Joined:
    May 2, 2009
    Messages:
    1,341
    Likes Received:
    98
    Location:
    Sitka, AK
    Can others edit my Photos:
    Photos OK to edit
    Try this:

    Put your camera on a tripod. Compose your shot. Switch to Av mode, and set your aperture to the smallest possible. Then turn your ISO the lowest possible. What shutter does the camera recommend. If it's faster than say 1/30, you probably won't get the effect you want. You'll need to shoot at a darker time of day, or pick up a Neutral Density filter (as others have said). No need to shoot manual for this.
     
  8. Dominantly

    Dominantly TPF Noob!

    Joined:
    Jul 30, 2009
    Messages:
    3,032
    Likes Received:
    165
    Location:
    San Diego, CA (RB)
    Can others edit my Photos:
    Photos NOT OK to edit
    VVVV Down there is a link with photos of it.
     
  9. gryphonslair99

    gryphonslair99 Been spending a lot of time on here!

    Joined:
    Sep 9, 2006
    Messages:
    11,443
    Likes Received:
    2,100
    Location:
    Wichita, Kansas, USA
    Can others edit my Photos:
    Photos OK to edit
    Buy this [ame="http://www.amazon.com/Understanding-Exposure-Photographs-Digital-Updated/dp/0817463003"]book[/ame] and read it. When you understand the triad that goes into exposure, these situations will not happen.
     
  10. Tee

    Tee Been spending a lot of time on here!

    Joined:
    Mar 26, 2010
    Messages:
    1,941
    Likes Received:
    606
    Location:
    The burbs of Philly
    Can others edit my Photos:
    Photos NOT OK to edit
    *Not meaning to threadjack*

    Thank you for that tip, Gaerek. I ran into the same problem as the OP this weekend while trying to slow-mo water in a fountain (camera kept saying "subject too bright", I was trying to ignore it like a toothache :D).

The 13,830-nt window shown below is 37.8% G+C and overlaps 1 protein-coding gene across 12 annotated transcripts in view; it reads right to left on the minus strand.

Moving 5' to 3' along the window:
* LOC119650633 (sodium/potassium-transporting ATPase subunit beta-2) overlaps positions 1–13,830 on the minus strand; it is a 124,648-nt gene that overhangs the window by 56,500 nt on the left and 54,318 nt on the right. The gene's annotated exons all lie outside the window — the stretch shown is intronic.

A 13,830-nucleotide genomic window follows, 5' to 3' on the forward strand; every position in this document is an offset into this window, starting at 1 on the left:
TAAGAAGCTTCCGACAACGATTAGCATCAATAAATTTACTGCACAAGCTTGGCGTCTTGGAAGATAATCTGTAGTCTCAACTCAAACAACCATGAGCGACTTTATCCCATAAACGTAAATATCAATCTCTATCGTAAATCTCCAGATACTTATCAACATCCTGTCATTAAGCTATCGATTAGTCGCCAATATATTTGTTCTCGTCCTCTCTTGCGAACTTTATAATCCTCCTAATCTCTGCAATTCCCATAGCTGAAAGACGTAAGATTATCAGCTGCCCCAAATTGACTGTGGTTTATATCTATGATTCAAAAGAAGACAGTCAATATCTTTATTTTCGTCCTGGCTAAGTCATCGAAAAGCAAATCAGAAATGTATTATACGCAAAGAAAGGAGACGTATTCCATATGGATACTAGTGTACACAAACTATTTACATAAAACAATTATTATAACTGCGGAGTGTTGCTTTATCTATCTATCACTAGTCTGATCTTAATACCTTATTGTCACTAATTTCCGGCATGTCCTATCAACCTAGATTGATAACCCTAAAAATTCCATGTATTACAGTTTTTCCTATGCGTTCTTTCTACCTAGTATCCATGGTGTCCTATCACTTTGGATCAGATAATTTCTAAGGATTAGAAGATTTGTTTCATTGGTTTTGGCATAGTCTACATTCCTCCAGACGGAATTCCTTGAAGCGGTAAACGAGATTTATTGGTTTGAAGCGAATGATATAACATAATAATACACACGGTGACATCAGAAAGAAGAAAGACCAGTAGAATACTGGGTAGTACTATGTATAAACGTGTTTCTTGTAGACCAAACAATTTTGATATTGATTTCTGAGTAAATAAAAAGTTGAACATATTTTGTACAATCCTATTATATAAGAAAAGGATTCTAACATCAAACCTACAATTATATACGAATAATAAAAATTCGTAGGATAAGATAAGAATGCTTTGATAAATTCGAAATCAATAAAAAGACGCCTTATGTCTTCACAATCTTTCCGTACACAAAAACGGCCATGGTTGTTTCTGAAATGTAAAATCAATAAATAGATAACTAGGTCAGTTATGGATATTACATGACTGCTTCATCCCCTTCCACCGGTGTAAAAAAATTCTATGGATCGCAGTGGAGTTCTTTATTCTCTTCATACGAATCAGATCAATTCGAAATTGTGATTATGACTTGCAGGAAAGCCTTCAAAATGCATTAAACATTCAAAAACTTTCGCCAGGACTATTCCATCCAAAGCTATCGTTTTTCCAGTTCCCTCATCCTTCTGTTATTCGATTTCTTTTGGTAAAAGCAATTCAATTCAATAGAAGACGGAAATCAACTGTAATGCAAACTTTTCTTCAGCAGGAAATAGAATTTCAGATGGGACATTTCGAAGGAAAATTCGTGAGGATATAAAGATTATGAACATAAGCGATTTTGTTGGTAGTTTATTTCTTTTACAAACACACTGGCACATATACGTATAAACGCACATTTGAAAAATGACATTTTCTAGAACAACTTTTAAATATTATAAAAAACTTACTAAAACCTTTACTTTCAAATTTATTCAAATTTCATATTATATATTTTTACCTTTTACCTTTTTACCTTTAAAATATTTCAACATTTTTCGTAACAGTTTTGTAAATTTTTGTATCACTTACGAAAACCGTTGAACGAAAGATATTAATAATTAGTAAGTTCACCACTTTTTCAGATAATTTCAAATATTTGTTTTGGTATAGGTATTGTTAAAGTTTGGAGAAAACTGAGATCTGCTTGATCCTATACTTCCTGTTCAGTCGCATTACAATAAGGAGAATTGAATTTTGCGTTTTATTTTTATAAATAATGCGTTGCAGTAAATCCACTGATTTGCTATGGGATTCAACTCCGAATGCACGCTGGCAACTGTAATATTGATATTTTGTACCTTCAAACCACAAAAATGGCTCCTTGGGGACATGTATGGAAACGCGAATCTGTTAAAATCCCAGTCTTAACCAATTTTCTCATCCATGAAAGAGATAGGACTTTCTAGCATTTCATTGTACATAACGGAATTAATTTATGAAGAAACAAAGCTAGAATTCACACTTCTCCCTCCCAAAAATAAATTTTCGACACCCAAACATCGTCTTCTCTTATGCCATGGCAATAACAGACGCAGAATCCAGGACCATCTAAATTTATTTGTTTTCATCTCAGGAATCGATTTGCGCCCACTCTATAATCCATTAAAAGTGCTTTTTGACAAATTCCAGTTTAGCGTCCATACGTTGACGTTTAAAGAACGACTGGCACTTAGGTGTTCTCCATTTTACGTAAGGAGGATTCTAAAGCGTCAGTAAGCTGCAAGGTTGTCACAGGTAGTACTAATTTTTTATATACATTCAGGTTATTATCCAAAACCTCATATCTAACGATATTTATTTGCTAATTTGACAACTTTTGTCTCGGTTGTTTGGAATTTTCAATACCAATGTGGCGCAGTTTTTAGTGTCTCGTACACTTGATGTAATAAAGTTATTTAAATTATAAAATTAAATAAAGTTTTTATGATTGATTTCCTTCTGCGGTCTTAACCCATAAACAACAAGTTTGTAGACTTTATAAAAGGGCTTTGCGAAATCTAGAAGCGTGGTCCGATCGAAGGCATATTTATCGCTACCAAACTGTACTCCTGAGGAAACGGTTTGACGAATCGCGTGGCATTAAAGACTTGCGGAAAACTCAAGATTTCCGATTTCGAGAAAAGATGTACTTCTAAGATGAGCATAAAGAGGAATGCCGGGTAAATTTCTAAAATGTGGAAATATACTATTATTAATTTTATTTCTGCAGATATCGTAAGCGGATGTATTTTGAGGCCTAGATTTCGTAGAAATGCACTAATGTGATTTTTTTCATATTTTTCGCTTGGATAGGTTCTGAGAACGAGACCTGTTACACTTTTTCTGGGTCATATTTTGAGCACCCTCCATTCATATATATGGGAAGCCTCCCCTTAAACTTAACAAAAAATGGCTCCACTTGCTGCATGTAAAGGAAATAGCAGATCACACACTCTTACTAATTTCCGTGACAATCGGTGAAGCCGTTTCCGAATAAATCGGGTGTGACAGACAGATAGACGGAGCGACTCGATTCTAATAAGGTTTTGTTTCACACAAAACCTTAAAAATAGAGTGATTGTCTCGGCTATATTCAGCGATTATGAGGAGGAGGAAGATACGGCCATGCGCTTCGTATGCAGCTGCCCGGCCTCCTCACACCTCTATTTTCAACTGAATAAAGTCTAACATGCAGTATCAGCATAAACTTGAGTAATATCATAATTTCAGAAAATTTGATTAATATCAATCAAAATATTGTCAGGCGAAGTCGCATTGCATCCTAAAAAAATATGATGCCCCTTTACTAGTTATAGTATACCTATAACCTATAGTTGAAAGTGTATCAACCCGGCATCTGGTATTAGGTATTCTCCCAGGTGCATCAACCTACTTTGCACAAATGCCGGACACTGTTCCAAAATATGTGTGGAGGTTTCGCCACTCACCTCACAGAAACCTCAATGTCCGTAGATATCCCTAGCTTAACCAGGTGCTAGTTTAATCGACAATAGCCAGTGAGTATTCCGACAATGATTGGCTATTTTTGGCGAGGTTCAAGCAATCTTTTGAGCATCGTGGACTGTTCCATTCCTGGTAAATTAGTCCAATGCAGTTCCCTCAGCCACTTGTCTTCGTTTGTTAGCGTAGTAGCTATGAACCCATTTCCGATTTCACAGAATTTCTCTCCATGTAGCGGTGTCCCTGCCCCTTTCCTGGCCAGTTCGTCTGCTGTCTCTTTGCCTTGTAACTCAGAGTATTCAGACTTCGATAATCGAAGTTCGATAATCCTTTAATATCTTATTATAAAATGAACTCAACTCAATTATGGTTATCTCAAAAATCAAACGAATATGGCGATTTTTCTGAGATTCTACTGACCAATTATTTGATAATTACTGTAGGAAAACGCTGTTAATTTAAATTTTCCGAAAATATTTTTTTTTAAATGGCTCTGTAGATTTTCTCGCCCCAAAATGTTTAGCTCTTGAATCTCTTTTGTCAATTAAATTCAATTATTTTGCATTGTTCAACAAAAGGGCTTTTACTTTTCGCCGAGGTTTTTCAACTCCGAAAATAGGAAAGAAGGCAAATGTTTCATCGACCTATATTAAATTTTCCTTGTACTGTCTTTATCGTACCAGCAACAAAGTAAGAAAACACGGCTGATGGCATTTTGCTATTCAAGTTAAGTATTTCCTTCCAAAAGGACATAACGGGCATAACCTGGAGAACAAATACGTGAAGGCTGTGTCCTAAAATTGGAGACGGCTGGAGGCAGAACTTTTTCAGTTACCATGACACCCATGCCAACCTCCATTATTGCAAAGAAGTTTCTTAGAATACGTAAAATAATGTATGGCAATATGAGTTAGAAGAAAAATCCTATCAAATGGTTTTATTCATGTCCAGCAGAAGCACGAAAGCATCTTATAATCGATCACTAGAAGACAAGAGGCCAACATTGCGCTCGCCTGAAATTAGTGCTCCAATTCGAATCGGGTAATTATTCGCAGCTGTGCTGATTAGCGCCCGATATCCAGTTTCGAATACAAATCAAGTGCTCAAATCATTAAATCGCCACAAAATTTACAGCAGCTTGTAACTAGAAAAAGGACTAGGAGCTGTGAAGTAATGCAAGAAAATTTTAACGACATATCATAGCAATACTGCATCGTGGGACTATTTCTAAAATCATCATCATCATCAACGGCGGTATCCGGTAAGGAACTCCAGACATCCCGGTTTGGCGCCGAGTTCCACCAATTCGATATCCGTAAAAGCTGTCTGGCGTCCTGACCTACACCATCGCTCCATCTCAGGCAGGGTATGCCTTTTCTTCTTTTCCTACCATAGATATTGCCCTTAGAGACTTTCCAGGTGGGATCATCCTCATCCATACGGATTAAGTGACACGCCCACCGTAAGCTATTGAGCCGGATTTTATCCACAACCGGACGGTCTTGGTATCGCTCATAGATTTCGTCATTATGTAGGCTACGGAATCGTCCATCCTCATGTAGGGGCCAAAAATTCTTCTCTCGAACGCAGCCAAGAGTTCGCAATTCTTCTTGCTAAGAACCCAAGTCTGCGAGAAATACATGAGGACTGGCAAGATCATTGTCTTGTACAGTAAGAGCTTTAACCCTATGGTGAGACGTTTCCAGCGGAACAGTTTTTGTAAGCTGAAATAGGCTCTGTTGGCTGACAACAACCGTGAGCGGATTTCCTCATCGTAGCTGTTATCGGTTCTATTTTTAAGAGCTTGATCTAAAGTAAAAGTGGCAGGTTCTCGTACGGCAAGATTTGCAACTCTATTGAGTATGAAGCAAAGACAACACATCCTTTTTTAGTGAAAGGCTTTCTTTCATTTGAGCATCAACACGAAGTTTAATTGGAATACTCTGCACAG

Quick question: is there an unwritten (or written) rule about avoiding certain times of the day? I've read a few posts that suggest avoiding high noon. Aside from a ND filter, are there any other tricks when coming back at an earlier/ later time in the day isn't possible?

    gryphon: thanks for the link. Book ordered.:thumbup:
     
  11. burstintoflame81

    burstintoflame81 TPF Noob!

    Joined:
    Aug 7, 2009
    Messages:
    729
    Likes Received:
    0
    Location:
    Arizona
    Can others edit my Photos:
    Photos NOT OK to edit
    .....and when you buy an ND filter. Understanding doesn't magically make your camera operate differently. If you want a long exposure in super bright mid day light, you will need an ND filter. There isn't some magic setting on your camera that will change that. It acts as a sunglass basically. The camera can still see the image, but you can open and allow light in more slowly so that you can capture motion without blinding your camera sensor. Often used to get that swirly magical look to flowing water.

    That doesn't mean you shouldn't learn exposure though. If you knew exposure, you would have known how to fix your problem already so it would have saved you a lot of time :)
     
  12. KmH

    KmH Helping photographers learn to fish Supporting Member

    Joined:
    Apr 9, 2009
    Messages:
    38,255
    Likes Received:
    5,010
    Location:
    Iowa
    Can others edit my Photos:
    Photos OK to edit
    You'll find a description of it and it's location in your camera by reading the users manual that should have been included with your camera.

    If you don't have the users manual you can download one at the web site of the company that made your camera.
     

Share This Page

Search tags for this page
how to shoot slow shutter speed in daylight
,
how to take slow shutter speed photos in daylight
,
how to use slow shutter speed in daylight
,
long shutter speed daytime white photo
,
slow shutter daylight
,

slow shutter speed in daylight

,
slow shutter speed photography in daylight
,
slow shutter speed too much light
,
slow shutter speeds in daylight
,
using slow shutter speed in daylight